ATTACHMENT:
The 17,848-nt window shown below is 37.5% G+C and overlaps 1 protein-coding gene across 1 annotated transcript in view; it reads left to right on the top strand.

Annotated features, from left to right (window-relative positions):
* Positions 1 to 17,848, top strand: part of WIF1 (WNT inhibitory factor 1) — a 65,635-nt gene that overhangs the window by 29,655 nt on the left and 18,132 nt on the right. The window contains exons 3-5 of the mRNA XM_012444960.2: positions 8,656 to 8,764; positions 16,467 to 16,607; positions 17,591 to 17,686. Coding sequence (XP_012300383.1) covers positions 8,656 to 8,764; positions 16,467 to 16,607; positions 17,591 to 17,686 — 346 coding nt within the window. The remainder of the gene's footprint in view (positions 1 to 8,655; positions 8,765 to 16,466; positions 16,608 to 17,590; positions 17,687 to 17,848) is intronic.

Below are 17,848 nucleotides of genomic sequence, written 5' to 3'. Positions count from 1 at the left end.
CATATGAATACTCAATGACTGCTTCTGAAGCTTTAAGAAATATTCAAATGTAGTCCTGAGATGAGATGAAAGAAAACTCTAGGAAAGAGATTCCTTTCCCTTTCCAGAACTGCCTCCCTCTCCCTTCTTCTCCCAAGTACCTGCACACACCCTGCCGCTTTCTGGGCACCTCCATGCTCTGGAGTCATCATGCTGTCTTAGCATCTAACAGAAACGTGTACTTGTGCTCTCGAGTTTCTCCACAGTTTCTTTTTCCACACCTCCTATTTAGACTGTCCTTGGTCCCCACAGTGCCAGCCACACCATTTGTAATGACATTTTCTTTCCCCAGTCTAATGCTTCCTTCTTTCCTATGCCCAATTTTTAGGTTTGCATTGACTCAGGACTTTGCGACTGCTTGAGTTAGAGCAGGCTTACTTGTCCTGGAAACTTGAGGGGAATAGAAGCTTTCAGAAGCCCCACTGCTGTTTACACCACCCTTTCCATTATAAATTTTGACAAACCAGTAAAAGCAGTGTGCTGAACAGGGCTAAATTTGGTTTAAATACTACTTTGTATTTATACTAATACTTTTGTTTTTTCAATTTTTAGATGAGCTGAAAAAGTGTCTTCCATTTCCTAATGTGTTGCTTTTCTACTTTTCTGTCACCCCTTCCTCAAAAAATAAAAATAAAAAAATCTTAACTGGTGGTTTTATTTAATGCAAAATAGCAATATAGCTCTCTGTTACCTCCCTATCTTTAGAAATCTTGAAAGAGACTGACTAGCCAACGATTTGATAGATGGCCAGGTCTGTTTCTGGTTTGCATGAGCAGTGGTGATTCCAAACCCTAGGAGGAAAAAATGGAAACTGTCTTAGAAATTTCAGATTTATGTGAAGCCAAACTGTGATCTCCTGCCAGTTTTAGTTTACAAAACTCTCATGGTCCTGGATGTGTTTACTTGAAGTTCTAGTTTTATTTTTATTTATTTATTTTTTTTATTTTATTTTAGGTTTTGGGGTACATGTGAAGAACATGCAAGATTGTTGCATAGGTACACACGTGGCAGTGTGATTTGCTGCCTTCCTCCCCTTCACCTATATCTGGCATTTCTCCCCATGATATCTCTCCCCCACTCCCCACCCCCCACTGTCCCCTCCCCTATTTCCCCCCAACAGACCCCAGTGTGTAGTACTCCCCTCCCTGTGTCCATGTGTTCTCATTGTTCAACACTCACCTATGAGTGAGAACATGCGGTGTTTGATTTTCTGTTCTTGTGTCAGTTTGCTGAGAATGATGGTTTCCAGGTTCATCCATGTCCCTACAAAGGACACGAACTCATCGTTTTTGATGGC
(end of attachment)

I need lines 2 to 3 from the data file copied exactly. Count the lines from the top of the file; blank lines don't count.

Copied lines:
Annotated features, from left to right (window-relative positions):
* Positions 1 to 17,848, top strand: part of WIF1 (WNT inhibitory factor 1) — a 65,635-nt gene that overhangs the window by 29,655 nt on the left and 18,132 nt on the right. The window contains exons 3-5 of the mRNA XM_012444960.2: positions 8,656 to 8,764; positions 16,467 to 16,607; positions 17,591 to 17,686. Coding sequence (XP_012300383.1) covers positions 8,656 to 8,764; positions 16,467 to 16,607; positions 17,591 to 17,686 — 346 coding nt within the window. The remainder of the gene's footprint in view (positions 1 to 8,655; positions 8,765 to 16,466; positions 16,608 to 17,590; positions 17,687 to 17,848) is intronic.